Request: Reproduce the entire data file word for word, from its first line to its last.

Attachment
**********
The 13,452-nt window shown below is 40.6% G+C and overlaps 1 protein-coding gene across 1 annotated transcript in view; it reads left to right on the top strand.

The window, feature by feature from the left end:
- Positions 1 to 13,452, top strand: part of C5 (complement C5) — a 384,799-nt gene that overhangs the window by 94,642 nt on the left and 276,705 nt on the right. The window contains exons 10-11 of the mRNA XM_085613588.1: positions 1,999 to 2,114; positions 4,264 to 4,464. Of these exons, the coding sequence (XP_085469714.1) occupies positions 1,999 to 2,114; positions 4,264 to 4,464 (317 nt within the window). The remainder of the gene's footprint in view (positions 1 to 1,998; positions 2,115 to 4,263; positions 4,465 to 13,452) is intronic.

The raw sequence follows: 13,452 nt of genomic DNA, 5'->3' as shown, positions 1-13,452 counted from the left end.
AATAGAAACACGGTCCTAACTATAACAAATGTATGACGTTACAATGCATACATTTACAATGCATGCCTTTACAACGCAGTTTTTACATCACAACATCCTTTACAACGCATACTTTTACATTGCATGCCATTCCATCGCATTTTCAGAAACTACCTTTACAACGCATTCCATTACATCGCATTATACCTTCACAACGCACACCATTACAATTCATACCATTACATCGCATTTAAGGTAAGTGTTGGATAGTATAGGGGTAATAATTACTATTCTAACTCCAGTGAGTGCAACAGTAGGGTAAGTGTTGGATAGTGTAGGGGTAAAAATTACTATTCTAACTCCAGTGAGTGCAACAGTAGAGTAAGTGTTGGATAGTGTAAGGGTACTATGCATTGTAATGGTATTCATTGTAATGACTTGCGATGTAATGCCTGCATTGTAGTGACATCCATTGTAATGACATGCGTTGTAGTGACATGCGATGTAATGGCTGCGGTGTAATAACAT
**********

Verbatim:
The 13,452-nt window shown below is 40.6% G+C and overlaps 1 protein-coding gene across 1 annotated transcript in view; it reads left to right on the top strand.

The window, feature by feature from the left end:
- Positions 1 to 13,452, top strand: part of C5 (complement C5) — a 384,799-nt gene that overhangs the window by 94,642 nt on the left and 276,705 nt on the right. The window contains exons 10-11 of the mRNA XM_085613588.1: positions 1,999 to 2,114; positions 4,264 to 4,464. Of these exons, the coding sequence (XP_085469714.1) occupies positions 1,999 to 2,114; positions 4,264 to 4,464 (317 nt within the window). The remainder of the gene's footprint in view (positions 1 to 1,998; positions 2,115 to 4,263; positions 4,465 to 13,452) is intronic.

The raw sequence follows: 13,452 nt of genomic DNA, 5'->3' as shown, positions 1-13,452 counted from the left end.
AATAGAAACACGGTCCTAACTATAACAAATGTATGACGTTACAATGCATACATTTACAATGCATGCCTTTACAACGCAGTTTTTACATCACAACATCCTTTACAACGCATACTTTTACATTGCATGCCATTCCATCGCATTTTCAGAAACTACCTTTACAACGCATTCCATTACATCGCATTATACCTTCACAACGCACACCATTACAATTCATACCATTACATCGCATTTAAGGTAAGTGTTGGATAGTATAGGGGTAATAATTACTATTCTAACTCCAGTGAGTGCAACAGTAGGGTAAGTGTTGGATAGTGTAGGGGTAAAAATTACTATTCTAACTCCAGTGAGTGCAACAGTAGAGTAAGTGTTGGATAGTGTAAGGGTACTATGCATTGTAATGGTATTCATTGTAATGACTTGCGATGTAATGCCTGCATTGTAGTGACATCCATTGTAATGACATGCGTTGTAGTGACATGCGATGTAATGGCTGCGGTGTAATAACAT